This book provides a practical, systematic and comprehensive Automated Defect Prevention (ADP) based software development process model. ADP builds upon people and technology infrastructure, automation and best practices. As they collaborate, people are assigned certain roles, and various technologies have certain roles. When learning better ways to efficiently produce high quality software related work products, the larger team can also benefit, but only if knowledge gained is effectively shared and used. Experience must be captured in a repository. People must be properly motivated to contribute to and reference a repository. Automation of best practices enables beneficial application and retention of lessons learned.
The book observes that a large measure of overall software engineering effort presently goes towards finding and fixing defects. By contrast, defect prevention, reducing the number of initially occurring defects to be found later, represents genuine opportunity to improve efficiency. Understanding the underlying root cause of a class of defects enables development of preventive action plans, and process improvements to prevent recurrence. Automation of preventive action improves process compliance, predictability and product quality. It is duly noted that automation can itself be a significant challenge. However, improvements contribute to customer satisfaction as well as to job satisfaction and productivity. Successfully automating portions of what our software engineers are presently doing relieves tedium and allows for more creative engineering focus. We also gain opportunities to automate reliable measurement of process performance.
The authors recognize process change challenges, and provide an incremental evolutionary approach to phasing in ADP. They apply ADP to, "initial planning and requirements, expanded planning and design, construction and testing, and deployment." Best practices coverage for each software development phase includes characterization of the problem addressed, identification of team members performing the practice, description of practice implementation, and automation. Measurement and tracking also benefit from automation. These measurements support more effective management decision making, systematically providing value above and beyond the basic contribution of each individual.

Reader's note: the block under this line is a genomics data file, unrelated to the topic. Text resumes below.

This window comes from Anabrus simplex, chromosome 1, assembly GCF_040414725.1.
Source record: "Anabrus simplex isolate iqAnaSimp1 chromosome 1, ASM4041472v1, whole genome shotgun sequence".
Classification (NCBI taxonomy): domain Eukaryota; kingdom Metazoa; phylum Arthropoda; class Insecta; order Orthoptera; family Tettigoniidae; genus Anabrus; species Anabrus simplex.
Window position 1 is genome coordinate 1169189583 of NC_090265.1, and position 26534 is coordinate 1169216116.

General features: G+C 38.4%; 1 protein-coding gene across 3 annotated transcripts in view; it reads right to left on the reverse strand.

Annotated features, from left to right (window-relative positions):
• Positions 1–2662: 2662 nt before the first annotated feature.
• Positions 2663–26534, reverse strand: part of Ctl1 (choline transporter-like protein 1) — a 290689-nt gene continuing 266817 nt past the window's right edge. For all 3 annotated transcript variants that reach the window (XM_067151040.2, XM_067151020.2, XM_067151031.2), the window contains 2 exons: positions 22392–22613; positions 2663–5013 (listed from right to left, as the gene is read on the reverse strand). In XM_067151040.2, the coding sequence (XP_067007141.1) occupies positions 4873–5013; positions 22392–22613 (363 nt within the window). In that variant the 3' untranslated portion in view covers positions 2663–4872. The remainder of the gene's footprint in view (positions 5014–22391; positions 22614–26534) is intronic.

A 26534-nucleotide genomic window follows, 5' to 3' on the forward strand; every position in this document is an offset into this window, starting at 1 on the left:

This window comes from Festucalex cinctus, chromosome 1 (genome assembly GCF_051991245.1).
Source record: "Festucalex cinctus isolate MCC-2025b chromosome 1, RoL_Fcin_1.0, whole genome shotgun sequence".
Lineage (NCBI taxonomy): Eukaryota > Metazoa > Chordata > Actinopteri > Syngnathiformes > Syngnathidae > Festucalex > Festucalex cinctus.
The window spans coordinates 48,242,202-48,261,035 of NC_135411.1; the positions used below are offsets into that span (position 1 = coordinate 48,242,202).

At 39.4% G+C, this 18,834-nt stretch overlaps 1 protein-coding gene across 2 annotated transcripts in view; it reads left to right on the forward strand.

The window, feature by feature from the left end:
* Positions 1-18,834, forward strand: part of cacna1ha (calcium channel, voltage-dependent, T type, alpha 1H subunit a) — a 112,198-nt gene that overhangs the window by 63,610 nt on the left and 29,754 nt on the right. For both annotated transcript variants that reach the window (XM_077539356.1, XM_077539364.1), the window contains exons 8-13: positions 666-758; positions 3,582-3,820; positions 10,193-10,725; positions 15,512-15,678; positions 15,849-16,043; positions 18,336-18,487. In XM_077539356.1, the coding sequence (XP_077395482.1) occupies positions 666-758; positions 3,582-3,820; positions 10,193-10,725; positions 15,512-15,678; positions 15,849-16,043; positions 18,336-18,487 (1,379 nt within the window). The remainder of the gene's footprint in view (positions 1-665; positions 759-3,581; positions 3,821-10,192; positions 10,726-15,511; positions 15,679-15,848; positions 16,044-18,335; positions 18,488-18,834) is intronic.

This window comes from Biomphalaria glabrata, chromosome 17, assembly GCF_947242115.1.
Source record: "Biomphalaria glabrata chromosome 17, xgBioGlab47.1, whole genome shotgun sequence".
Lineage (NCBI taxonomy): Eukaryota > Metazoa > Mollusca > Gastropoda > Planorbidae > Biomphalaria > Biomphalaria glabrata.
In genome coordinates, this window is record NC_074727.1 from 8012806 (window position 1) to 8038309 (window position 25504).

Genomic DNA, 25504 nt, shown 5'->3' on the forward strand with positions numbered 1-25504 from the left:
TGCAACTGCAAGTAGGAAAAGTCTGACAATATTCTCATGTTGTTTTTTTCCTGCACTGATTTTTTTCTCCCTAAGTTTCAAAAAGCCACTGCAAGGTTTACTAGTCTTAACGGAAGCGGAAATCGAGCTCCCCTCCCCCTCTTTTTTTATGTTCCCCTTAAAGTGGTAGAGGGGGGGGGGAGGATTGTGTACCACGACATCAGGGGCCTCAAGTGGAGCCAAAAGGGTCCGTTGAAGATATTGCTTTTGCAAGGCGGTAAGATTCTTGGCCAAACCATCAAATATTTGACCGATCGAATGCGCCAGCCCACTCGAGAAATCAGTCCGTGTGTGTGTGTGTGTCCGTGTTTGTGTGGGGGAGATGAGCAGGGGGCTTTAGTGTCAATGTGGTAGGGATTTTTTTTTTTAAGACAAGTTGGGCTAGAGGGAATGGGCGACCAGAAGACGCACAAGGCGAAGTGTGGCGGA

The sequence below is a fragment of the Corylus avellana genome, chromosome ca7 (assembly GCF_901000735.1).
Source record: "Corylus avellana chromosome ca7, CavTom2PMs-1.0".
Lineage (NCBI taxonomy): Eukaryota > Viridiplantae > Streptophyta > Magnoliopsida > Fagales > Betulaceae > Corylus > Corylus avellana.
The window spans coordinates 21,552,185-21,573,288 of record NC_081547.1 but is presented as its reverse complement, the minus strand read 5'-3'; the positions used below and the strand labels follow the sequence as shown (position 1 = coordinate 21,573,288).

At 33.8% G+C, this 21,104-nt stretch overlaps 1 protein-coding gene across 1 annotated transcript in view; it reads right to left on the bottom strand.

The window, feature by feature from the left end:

Important words of caution are provided. There are no silver bullets. Some human activities do not lend themselves to automation. Examples include requirements elicitation, architectural design, documentation peer review and various activities related to creativity and innovation. The authors emphasize appropriate use of measurement and tracking data, and perhaps more importantly the absolute necessity for management to prohibit inappropriate use of that data. Appropriate use deals with improving process performance, while an inappropriate use of measurement data could involve an individual's performance. To be effective in providing useful measures and support productive management decision making, the dedicated, hardworking individuals must be confident that an automated defect prevention system will be used for the benefit of the entire team.
I like the way the information is presented in this book because I feel a project manager would be able to quickly evaluate a practice for phasing in without facing an all-or-nothing approach that some other books take. If, for example, a manager felt that they enjoyed the chapter on testing models, this book provides the information on what is needed, the benefits and the roles people need to take to phase that approach into their teams.
I enjoyed this book and I wish that more development teams used many of the practices in this book. While there were samples at the end of the chapters and a chapter on case studies, I would have liked to have seen a bit more information on difficulty and time constraints presented within some of the sections themselves. Overall this is a great book and definitely worth having on your desk.